But are the animals to be taken as the subject in Isaiah 11:9 also? The subject that most naturally suggests itself is undoubtedly the animals, of which a few that are alarming and destructive to men have been mentioned just before. And the fact that they really are thought of as the subject, is confirmed by Isaiah 65:25, where Isaiah 11:6-9 is repeated in a compendious form. The idea that ירעוּ requires men as the subject, is refuted by the common רעה חיּה (compare the parallel promise in Ezekiel 34:25, which rests upon Hosea 2:20). That the term yashchithu can be applied to animals, is evident from Jeremiah 2:30, and may be assumed as a matter of course. But if the animals are the subject, har kodshi (my holy mountain) is not Zion-Moriah, upon which wild beasts never made their home in historical times; but, as the generalizing col (all) clearly shows, the whole of the holy mountain-land of Israel: har kodshi has just this meaning in Isaiah 57:13 (cf., Psalm 78:54; Exodus 15:17). The fact that peace prevails in the animal world, and also peace between man and beast, is then attributed to the universal prevalence of the knowledge of God, in consequence of which that destructive hostility between the animal world and man, by which estrangement and apostasy from God were so often punished (2 Kings 17:25; Ezekiel 14:15, etc.: see also Isaiah 7:24), have entirely come to an end. The meaning of "the earth" is also determined by that of "all my holy mountain." The land of Israel, the dominion of the Son of David in the more restricted sense, will be from this time forward the paradisaical centre, as it were, of the whole earth - a prelude of its future state of perfect and universal glorification (Isaiah 6:3, "all the earth"). It has now become full of "the knowledge of Jehovah," i.e., of that experimental knowledge which consists in the fellowship of love (דעה, like לדה, is a secondary form of דעת, the more common infinitive or verbal noun from ידע: Ges. 133, 1), like the waters which cover the sea, i.e., bottom of the sea (compare Habakkuk 2:14, where lâda‛ath is a virtual accusative, full of that which is to be known). "Cover:" cissâh l' (like sâcac l', Psalm 91:4), signifies to afford a covering to another; the Lamed is frequently introduced with a participle (in Arabic regularly) as a sign of the object (Ewald, 292, e), and the omission of the article in the case of mecassim is a natural consequence of the inverted order of the words.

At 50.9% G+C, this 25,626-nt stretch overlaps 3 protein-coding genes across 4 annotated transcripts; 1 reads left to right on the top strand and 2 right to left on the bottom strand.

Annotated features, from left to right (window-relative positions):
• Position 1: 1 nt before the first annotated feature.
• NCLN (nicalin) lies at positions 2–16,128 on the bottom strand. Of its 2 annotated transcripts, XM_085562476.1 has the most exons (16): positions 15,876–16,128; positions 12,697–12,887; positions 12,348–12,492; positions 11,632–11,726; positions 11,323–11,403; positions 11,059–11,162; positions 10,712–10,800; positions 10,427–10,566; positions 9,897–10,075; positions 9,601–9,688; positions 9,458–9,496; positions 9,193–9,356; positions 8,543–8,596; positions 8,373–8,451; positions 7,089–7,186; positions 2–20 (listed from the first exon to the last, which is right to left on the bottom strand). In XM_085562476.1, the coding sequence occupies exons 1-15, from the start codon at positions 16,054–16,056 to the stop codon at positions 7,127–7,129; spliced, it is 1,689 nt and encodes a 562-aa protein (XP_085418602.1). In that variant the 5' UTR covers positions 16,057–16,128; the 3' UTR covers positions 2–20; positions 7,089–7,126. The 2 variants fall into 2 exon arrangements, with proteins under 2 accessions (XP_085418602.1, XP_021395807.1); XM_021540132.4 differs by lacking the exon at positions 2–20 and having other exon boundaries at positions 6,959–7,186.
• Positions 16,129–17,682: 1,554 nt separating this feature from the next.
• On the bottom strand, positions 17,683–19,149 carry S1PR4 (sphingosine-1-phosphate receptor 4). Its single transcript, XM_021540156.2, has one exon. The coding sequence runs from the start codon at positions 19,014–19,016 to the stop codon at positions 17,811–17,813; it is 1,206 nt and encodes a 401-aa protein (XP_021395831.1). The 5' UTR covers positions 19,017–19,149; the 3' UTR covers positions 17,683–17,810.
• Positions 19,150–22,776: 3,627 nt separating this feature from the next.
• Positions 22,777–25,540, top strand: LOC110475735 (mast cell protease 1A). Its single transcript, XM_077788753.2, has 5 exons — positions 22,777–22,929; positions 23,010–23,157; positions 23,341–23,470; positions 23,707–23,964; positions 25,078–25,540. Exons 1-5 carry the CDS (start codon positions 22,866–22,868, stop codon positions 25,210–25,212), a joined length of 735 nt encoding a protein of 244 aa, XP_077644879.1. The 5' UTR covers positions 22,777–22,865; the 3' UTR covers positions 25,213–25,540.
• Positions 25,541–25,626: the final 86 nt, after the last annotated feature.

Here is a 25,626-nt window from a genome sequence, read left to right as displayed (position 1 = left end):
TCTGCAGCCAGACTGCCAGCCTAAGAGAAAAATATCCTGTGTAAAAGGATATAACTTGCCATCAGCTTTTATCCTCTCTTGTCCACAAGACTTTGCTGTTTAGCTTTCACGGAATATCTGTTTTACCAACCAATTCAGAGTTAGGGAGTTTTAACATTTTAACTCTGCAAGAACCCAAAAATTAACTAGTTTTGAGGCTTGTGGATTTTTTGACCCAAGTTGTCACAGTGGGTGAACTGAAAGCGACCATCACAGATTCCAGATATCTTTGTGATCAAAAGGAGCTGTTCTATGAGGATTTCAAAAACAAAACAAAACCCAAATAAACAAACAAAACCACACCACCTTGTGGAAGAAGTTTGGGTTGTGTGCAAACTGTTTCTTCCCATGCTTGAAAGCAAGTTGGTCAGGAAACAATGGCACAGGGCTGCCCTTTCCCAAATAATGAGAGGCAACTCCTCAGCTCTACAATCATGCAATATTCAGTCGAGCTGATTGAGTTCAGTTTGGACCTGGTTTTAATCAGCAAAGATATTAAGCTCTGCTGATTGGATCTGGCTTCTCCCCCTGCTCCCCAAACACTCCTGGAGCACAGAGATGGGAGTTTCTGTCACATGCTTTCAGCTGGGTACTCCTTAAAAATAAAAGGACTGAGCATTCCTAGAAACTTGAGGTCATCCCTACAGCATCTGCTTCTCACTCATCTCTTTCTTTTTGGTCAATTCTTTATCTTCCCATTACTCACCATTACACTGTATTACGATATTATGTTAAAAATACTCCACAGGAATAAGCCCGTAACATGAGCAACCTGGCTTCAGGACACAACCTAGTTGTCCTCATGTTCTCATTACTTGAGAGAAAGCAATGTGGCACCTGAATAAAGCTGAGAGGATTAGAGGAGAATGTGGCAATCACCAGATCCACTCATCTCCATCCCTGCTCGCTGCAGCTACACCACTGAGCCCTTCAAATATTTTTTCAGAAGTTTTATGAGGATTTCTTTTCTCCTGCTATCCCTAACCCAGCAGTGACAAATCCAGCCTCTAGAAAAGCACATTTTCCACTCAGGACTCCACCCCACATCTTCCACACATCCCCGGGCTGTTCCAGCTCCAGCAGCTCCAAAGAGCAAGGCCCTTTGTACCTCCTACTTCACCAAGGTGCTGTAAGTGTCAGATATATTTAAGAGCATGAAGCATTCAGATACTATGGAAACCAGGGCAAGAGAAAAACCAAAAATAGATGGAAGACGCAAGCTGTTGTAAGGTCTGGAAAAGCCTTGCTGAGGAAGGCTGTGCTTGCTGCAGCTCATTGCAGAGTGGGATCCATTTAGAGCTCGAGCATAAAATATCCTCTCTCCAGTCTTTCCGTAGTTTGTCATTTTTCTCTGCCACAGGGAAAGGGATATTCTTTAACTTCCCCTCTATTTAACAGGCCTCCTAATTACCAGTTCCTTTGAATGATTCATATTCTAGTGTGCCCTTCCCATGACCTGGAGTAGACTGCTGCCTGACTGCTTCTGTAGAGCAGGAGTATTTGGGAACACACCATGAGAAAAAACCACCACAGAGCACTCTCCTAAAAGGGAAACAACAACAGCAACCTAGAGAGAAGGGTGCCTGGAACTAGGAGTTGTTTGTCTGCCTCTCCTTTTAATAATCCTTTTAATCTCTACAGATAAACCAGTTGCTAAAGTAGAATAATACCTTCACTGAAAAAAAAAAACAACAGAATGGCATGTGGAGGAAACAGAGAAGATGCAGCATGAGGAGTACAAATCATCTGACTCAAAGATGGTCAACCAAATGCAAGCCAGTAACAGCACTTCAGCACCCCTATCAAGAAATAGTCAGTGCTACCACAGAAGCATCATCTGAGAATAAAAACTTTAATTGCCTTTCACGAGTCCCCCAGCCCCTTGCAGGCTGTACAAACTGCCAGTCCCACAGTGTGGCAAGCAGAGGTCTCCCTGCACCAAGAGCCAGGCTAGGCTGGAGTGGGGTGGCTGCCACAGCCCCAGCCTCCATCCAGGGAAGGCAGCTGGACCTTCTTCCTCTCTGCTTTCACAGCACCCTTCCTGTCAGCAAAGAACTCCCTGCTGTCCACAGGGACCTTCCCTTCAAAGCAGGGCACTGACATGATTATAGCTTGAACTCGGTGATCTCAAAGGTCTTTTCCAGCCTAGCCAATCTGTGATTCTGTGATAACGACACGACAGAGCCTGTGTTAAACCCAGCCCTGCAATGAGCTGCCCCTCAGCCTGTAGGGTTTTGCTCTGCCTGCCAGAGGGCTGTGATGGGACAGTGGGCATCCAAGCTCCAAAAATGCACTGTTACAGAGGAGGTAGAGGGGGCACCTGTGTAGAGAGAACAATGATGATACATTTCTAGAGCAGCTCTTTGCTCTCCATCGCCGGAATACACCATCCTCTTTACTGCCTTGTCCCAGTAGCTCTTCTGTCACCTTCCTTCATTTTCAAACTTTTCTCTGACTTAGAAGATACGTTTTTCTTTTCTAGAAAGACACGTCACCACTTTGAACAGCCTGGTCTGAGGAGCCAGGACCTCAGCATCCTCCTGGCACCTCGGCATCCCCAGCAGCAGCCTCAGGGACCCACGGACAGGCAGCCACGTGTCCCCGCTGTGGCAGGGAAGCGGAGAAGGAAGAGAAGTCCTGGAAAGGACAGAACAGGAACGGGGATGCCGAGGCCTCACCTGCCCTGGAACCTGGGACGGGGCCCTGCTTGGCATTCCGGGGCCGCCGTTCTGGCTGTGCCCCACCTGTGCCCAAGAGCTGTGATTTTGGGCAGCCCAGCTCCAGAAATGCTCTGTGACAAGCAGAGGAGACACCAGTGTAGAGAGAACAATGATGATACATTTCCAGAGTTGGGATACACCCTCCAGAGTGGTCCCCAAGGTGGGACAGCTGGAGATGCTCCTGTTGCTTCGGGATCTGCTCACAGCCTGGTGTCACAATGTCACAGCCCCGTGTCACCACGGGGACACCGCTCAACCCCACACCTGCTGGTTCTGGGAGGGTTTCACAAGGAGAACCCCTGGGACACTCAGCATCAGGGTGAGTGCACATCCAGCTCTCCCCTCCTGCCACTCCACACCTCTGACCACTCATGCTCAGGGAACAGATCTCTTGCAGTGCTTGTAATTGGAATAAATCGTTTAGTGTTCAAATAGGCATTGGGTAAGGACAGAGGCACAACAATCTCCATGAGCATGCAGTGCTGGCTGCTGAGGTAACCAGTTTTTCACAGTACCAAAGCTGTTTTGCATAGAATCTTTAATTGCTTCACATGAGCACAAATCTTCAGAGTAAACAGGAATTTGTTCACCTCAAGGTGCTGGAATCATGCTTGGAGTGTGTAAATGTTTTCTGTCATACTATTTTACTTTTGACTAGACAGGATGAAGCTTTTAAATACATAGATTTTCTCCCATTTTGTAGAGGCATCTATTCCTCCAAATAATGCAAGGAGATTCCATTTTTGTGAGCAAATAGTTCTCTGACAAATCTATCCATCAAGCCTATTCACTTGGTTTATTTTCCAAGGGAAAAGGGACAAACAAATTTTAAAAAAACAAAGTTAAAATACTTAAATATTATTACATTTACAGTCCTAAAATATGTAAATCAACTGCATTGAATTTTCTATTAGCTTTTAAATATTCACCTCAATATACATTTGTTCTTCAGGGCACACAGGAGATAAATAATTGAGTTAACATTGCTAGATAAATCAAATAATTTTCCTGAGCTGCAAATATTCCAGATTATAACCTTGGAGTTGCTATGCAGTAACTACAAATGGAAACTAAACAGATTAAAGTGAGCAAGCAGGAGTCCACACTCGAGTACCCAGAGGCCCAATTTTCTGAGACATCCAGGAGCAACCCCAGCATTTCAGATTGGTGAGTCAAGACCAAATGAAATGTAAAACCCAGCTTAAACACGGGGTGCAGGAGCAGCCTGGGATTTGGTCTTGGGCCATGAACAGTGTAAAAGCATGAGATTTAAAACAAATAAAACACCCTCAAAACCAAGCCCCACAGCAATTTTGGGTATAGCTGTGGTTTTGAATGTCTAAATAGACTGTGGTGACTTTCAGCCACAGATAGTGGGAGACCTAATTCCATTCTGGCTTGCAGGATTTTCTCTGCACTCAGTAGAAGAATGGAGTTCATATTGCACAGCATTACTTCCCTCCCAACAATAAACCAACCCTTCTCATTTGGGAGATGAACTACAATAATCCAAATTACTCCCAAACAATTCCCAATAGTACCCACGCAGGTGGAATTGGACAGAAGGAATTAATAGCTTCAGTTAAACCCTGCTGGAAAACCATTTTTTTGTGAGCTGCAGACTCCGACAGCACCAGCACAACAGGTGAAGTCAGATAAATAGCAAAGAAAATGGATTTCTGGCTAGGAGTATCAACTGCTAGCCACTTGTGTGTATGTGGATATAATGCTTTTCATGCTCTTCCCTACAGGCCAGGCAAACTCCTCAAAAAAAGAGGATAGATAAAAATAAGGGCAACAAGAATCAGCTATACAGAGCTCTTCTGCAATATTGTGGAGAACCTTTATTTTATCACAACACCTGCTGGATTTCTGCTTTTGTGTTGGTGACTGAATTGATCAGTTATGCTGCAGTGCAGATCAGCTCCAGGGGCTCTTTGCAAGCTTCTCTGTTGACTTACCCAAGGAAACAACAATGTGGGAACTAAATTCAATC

Treasury of Scripture Knowledge
with his mighty
dryshod. Heb. in shoes
The sixth angel poured out his bowl on the great river Euphrates, and its water was dried up, to prepare the way for the kings from the east.
But the people of Israel walked on dry ground through the sea, the waters being a wall to them on their right hand and on their left.
In that day the Lord will shave with a razor that is hired beyond the River--with the king of Assyria--the head and the hair of the feet, and it will sweep away the beard also.
therefore, behold, the Lord is bringing up against them the waters of the River, mighty and many, the king of Assyria and all his glory. And it will rise over all its channels and go over all its banks,
In that day the Egyptians will be like women, and tremble with fear before the hand that the LORD of hosts shakes over them.
Thus says the LORD, who makes a way in the sea, a path in the mighty waters,
who says to the deep, 'Be dry; I will dry up your rivers';
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ESV Text Edition: 2016. The Holy Bible, English Standard Version® copyright © 2001 by Crossway Bibles, a publishing ministry of Good News Publishers.